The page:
In a remarkably resilient market, “sell” recommendations can be dicey. Still, consider parting ways with these stocks.
Harley-Davidson (HOG) makes beautiful, high-quality machines, but its baby-boomer customers are “getting too old to ride motorcycles,” says Mitch Rubin, manager of RiverPark Long/Short Opportunity Fund. The pricey bikes are hardly essential purchases, a handicap during uncertain economic times. And a glut of used Hogs on the market is hurting demand for new bikes. A new CEO plans to cut costs and streamline the business, Rubin says, but that won’t increase the pool of Harley riders, which is crucial to reviving sales long term.
National Oilwell Varco (NOV), which makes components and tools used in oil and gas drilling and production, should benefit from producers looking to increase efficiencies during tough times. But despite better-than-expected results for the most recent quarter, “positive traction will be hard to maintain over the next 12 months,” according to CFRA. At the end of October, the firm lowered its 12-month target price for National Oilwell shares and slapped a “sell” rating on the stock.
Nielsen Holdings’ (NLSN) ratings used to be vital to television programming and advertising decisions. But TV ad sales are in decline and fewer people are watching. Instead, they stream digital content on mobile devices. Streaming companies don’t need Nielsen; they can track viewing trends on their own. Sales and earnings have been flat in recent years. And Nielsen is loaded with $7.3 billion of long-term debt and $2.5 billion in short-term liabilities; its cash hoard is under $500 million. “It has way too much debt and little possibility of growth,” says RiverPark’s Rubin.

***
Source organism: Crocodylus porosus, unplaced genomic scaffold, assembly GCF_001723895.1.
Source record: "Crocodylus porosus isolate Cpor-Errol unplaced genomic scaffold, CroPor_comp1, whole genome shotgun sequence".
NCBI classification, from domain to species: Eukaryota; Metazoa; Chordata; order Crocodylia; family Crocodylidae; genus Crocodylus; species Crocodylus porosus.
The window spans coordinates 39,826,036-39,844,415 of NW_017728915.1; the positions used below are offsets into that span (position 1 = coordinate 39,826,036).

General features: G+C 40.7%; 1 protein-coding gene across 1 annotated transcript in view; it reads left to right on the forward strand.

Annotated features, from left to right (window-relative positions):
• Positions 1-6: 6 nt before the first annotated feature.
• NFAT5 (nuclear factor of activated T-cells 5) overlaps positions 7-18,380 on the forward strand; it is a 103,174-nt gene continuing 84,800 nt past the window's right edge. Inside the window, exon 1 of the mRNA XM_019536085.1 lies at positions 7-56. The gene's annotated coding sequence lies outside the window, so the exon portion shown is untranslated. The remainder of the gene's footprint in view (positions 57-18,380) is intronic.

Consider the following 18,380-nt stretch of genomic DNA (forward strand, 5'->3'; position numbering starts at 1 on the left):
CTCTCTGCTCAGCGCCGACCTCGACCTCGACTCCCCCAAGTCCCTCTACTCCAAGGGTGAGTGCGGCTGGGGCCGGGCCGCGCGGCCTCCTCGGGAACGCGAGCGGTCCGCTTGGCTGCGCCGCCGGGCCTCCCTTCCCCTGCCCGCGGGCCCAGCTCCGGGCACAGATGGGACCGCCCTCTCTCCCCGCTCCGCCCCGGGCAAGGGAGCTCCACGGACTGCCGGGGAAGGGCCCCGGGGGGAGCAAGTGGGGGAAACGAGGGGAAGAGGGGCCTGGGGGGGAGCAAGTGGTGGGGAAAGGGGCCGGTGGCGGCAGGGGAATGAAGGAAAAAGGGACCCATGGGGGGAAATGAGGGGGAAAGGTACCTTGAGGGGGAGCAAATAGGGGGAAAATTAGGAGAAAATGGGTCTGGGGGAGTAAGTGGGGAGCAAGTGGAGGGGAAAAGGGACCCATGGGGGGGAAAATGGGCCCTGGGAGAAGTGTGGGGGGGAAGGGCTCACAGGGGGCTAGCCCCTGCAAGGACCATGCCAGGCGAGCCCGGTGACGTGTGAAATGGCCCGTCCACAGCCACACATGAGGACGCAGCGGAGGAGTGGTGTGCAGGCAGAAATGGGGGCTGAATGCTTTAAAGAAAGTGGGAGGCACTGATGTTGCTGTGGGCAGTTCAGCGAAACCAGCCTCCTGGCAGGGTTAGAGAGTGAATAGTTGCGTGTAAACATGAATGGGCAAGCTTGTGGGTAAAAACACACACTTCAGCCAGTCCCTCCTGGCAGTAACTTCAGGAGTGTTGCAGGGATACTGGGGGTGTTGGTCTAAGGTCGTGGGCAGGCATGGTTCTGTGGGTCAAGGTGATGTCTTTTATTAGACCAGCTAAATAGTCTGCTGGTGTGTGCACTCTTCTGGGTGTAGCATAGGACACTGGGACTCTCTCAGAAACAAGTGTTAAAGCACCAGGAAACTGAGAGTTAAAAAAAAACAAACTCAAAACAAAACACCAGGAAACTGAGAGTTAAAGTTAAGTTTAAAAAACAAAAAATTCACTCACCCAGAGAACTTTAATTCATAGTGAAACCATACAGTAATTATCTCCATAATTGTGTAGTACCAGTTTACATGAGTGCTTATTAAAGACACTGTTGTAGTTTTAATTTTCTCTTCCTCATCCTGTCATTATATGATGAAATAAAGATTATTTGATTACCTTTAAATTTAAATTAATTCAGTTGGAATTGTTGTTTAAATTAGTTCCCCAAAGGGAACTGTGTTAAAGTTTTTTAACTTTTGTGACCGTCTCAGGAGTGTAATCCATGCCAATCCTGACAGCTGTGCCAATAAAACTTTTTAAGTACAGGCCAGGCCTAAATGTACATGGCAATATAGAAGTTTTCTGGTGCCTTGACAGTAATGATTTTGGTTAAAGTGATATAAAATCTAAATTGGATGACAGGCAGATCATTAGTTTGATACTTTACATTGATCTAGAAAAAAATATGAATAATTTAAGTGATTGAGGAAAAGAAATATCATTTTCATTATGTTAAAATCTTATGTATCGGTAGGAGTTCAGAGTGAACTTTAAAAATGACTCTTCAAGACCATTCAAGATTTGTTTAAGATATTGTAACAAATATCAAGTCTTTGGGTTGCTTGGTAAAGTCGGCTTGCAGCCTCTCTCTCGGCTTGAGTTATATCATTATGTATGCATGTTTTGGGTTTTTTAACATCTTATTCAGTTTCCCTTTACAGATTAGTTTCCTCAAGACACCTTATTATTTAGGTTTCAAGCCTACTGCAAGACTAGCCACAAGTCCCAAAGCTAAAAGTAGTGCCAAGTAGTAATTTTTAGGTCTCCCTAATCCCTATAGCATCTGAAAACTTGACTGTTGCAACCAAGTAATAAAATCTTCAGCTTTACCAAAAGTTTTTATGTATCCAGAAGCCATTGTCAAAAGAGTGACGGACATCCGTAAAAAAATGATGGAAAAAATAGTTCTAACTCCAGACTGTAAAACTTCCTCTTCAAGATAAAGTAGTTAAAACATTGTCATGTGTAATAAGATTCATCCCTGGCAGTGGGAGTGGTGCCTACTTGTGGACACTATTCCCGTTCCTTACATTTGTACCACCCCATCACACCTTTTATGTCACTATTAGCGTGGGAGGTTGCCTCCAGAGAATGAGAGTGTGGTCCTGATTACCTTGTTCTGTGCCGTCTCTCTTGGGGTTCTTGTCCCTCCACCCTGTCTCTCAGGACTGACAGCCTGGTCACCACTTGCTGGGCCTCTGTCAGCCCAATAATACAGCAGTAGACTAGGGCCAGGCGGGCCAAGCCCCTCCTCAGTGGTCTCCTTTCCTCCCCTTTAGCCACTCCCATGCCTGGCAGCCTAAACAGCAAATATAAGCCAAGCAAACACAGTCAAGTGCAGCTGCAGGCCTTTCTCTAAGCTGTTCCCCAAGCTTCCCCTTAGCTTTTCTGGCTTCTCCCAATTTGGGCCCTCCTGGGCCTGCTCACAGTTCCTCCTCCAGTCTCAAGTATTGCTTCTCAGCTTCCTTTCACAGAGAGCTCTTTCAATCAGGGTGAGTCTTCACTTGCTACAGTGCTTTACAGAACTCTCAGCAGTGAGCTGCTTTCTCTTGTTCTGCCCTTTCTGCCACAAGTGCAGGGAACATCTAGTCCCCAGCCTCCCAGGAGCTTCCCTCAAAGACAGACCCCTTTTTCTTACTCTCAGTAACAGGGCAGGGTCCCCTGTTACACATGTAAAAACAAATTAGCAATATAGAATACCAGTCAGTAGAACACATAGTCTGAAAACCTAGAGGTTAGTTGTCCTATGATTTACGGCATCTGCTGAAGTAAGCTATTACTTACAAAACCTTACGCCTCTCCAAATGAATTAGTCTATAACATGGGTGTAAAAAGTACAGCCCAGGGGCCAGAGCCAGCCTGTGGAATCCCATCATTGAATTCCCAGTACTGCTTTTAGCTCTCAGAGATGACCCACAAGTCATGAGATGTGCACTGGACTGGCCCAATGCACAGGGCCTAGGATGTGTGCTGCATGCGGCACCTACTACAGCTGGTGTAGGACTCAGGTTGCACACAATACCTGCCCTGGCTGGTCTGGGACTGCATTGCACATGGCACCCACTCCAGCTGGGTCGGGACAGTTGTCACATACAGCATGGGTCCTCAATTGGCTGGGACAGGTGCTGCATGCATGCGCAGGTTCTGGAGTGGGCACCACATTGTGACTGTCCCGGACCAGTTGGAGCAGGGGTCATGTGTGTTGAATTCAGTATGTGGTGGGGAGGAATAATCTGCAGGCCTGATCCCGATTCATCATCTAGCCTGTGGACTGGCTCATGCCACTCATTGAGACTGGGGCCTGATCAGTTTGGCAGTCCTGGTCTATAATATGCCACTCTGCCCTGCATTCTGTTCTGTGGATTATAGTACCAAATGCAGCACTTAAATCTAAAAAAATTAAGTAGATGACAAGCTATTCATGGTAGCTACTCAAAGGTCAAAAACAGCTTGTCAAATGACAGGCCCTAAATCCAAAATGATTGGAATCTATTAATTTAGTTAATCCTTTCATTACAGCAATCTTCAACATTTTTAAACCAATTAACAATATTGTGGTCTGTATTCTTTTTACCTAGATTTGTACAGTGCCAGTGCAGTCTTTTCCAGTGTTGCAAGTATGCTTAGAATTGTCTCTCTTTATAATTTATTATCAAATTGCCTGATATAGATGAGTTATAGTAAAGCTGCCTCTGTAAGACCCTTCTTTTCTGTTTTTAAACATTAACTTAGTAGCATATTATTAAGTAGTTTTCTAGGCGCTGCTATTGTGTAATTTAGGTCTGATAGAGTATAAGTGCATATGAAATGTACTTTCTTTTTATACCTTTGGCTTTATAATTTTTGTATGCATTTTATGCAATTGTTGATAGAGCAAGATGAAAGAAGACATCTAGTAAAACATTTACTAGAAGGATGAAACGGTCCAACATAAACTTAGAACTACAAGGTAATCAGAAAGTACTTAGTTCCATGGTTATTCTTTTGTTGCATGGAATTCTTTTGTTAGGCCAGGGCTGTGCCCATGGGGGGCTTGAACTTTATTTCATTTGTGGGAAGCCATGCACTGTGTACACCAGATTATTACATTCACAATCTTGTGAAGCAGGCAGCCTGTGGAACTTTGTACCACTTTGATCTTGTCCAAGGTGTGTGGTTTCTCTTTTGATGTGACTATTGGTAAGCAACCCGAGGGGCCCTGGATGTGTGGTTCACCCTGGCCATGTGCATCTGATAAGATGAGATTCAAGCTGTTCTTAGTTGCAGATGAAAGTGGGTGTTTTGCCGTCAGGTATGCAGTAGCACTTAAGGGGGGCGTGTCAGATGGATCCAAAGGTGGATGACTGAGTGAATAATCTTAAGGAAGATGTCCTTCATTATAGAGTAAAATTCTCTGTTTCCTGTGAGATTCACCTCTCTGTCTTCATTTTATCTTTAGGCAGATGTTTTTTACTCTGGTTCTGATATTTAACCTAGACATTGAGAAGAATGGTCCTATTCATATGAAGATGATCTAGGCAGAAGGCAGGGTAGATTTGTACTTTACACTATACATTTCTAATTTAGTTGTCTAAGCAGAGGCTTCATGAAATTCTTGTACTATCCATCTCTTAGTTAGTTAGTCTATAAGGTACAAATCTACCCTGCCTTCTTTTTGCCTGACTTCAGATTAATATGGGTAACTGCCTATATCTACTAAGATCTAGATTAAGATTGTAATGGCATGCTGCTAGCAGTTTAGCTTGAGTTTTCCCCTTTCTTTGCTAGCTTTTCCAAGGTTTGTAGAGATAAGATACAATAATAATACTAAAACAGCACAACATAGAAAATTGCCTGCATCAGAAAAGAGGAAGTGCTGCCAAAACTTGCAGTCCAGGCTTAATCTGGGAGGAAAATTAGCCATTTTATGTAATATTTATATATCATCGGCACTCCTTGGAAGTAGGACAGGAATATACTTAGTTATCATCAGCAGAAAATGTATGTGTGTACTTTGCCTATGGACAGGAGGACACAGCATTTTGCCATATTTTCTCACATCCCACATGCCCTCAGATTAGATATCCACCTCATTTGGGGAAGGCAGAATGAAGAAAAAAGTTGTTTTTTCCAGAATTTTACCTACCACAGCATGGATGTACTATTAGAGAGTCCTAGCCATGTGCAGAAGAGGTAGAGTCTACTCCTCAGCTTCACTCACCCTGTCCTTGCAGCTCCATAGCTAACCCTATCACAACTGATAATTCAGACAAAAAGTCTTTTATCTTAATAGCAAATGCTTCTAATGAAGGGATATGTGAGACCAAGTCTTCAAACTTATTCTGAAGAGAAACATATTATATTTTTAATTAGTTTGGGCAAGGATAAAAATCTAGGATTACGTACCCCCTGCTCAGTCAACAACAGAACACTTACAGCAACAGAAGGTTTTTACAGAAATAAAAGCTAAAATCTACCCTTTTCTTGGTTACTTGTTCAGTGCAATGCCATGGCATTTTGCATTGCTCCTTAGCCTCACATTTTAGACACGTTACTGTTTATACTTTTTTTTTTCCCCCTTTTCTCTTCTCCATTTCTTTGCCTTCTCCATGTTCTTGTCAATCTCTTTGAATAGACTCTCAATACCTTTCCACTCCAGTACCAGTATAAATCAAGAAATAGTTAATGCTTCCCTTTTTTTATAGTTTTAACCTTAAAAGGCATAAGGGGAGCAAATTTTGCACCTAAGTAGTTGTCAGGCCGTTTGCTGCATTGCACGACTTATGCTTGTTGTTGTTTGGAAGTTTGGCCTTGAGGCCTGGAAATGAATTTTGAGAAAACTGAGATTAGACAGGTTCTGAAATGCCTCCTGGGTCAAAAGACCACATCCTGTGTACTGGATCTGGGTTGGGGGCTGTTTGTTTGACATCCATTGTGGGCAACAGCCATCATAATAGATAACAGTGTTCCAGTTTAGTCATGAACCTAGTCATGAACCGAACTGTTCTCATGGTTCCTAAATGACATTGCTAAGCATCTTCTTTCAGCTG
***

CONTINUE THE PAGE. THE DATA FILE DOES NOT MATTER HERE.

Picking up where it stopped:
Simon Property Group (SPG), long a best-in-class shopping center real estate investment trust, is on the wrong side of current trends. Already beset with store closures in its malls, Simon was wrecked by the pandemic. And it has made some questionable moves recently, such as agreeing in early 2020 to buy luxury mall owner Taubman Centers. By June, it wanted out. Now the two are duking it out in court. The Taubman fight will weigh on shares, and post-COVID shopping behavior may accelerate store closures, say CFRA analysts, who rate the stock a “sell.”
Snap-On (SNA) makes and distributes hand tools, storage units and equipment for professional mechanics. Rising debt among the company’s franchisees is constraining growth, according to UBS Securities, which rates the stock a “sell.” Snap-On extends credit to franchisees and to the technicians who use the company’s tools and equipment. Tool sales have largely moved sideways since 2015, says UBS, but the firm’s financing portfolio has ballooned 36%.
(Nellie S. Huang is senior associate editor and Anne Kates Smith is executive editor at Kiplinger’s Personal Finance magazine. For more on this and similar money topics, visit Kiplinger.com.)